Our Blog
Superintelligence: Paths, Dangers, Strategies by Nick Bostrom

Now, imagine your computer is smarter than you.  Not a bit smarter but, say, 1000x smarter than the cleverest person who ever lived.  

What if such a computer or robot was created - could it be smart enough to think like a sentient being? Could it create stuff, cure cancer, make us all rich?  Would it be bad or good? The author, Nick Bostrom, thinks we should be considering the intended and unintended consequences of such technology now, ahead of its potential creation.  For example, the author argues that any government should take control of any company that creates such a technology given that it may prove the ultimate weapon that could not be thwarted.

Rub the lamp?

Because the book examines the theoretical boundaries of what could happen, it does wander into techno-fantasy.   For example, he lists many ways in which the superintelligence could go wrong - if it asked what you wished for and you said “pizza”, it may go away and use every atom in the universe to produce pizzas given that is your desire and there could be an infinitesimal chance that your quest for the Italian dish may not be sated until then.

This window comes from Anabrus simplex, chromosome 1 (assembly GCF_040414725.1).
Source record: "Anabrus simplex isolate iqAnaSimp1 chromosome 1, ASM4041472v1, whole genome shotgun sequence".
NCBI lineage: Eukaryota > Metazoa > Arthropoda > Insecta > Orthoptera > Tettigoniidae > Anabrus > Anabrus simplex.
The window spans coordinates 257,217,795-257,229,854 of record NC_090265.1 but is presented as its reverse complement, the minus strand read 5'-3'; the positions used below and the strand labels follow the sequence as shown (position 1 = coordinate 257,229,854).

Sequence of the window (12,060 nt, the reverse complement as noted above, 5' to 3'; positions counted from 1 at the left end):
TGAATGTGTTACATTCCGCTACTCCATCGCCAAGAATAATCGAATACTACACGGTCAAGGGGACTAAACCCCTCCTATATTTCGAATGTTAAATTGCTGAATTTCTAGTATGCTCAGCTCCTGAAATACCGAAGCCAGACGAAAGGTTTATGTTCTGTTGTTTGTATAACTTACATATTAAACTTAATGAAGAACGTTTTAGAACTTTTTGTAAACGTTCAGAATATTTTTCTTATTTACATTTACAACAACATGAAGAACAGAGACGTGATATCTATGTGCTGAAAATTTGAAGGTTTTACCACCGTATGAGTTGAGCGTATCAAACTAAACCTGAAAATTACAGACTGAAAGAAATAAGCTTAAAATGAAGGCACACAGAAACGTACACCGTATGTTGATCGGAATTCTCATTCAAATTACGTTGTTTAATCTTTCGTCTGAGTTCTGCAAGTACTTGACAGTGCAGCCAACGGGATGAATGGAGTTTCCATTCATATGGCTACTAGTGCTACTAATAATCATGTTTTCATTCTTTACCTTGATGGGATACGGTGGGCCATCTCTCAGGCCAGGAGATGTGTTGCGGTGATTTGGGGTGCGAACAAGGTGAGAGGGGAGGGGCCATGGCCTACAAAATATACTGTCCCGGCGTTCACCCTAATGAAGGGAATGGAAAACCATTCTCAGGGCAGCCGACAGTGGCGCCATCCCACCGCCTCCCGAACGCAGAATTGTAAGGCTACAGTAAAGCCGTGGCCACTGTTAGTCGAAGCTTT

The dangers of the ‘be-careful-what-you-wish-for’ syndrome arise in defining the goals for this new technology – Bostrom asks interesting questions as to whether it should be kept in a box and brought out for only very narrowly defined objectives or let it rule supreme like a sovereign with cerebral superpowers.

The problem with either is it will need a sense of natural justice and will be able to cater for human requirements for wellbeing, prosperity, creativity, aesthetics, companionship, longevity, etc. which may not be part of its objectives.

Aye, robot

Overall, I would have to give full marks for the premise of the book although some of the techno-speak and points are laboured which lets it down a bit.

AI, robotics and machine learning are all coming and coming fast.  The impact of these technologies, good or bad, are still in human hands and books such these serve to prompt the questions as to what exactly is its purpose and how can it be best applied.